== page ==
Cynthia Sámano*,1, Rodrigo González-Barrios2, Mariana Castro-Azpíroz1, Daniela Torres-García1, José A. Ocampo-Cervantes3, Jimena Otero-Negrete1 and Ernesto Soto-Reyes*,1
1Departamento de Ciencias Naturales, Unidad Cuajimalpa, Universidad Autónoma Metropolitana, 2Unidad Biomédica en Cáncer, Instituto Nacional de Cancerología (INCan) and 3Centro de Investigaciones Biológicas y Acuícolas de Cuemanco (CIBAC), Universidad Autónoma Metropolitana, Unidad Xochimilco, Ciudad de México, México
The axolotl (Ambystoma mexicanum) has been a widely studied organism due to its capacity to regenerate most of its cells, tissues and whole-body parts. Since its genome was sequenced, several molecular tools have been developed to study the mechanisms behind this outstanding and extraordinary ability. The complexity of its genome due to its sheer size and the disproportionate expansion of a large number of repetitive elements, may be a key factor at play during tissue remodeling and regeneration mechanisms. Transcriptomic analysis has provided information to identify candidate genes networks and pathways that might define successful or failed tissue regeneration. Nevertheless, the epigenetic machinery that may participate in this phenomenon has largely not been studied. In this review, we outline a broad overview of both genetic and epigenetic molecular processes related to regeneration in axolotl, from the macroscopic to the molecular level. We also explore the epigenetic mechanisms behind regenerative pathways, and its potential importance in future regeneration research. Altogether, understanding the genomics and global regulation in axolotl will be key for elucidating the special biology of this organism and the fantastic phenomenon that is regeneration.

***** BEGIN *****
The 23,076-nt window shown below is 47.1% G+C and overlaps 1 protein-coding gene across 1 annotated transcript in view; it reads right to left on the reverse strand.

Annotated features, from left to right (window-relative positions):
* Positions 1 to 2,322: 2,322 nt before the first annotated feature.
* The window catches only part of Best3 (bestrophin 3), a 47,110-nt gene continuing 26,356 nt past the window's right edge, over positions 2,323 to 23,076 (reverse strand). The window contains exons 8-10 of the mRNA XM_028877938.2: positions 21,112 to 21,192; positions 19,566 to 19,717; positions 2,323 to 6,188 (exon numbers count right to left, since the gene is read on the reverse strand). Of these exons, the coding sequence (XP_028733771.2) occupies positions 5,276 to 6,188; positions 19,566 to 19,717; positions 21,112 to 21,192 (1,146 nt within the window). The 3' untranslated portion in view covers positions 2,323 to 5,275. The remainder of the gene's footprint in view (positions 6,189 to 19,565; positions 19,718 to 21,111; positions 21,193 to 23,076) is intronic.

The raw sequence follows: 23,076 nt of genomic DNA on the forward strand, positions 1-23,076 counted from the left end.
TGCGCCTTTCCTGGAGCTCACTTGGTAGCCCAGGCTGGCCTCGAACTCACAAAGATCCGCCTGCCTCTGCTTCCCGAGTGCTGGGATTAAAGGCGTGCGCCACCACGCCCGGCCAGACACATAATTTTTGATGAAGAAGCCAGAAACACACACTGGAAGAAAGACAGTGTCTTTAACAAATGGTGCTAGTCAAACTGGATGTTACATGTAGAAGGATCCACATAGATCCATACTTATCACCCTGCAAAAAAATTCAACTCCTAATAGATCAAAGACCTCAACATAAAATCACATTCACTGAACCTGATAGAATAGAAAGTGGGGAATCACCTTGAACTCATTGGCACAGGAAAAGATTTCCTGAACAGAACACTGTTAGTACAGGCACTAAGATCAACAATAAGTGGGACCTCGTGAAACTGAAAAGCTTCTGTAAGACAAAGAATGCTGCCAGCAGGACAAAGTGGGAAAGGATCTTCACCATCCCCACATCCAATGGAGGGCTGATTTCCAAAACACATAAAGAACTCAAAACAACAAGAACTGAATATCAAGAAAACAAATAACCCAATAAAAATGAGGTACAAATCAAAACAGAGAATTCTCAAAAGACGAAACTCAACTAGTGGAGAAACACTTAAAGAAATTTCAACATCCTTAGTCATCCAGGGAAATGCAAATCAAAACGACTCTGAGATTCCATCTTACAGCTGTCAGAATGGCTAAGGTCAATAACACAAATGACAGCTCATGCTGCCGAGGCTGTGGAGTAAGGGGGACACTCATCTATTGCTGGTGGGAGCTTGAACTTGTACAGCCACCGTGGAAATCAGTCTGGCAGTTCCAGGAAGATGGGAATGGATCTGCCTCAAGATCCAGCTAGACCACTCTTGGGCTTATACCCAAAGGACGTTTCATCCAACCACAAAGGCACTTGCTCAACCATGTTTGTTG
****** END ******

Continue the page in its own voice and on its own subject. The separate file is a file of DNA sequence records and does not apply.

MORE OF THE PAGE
Ambystoma mexicanum, regeneration, molecular and epigenetic processes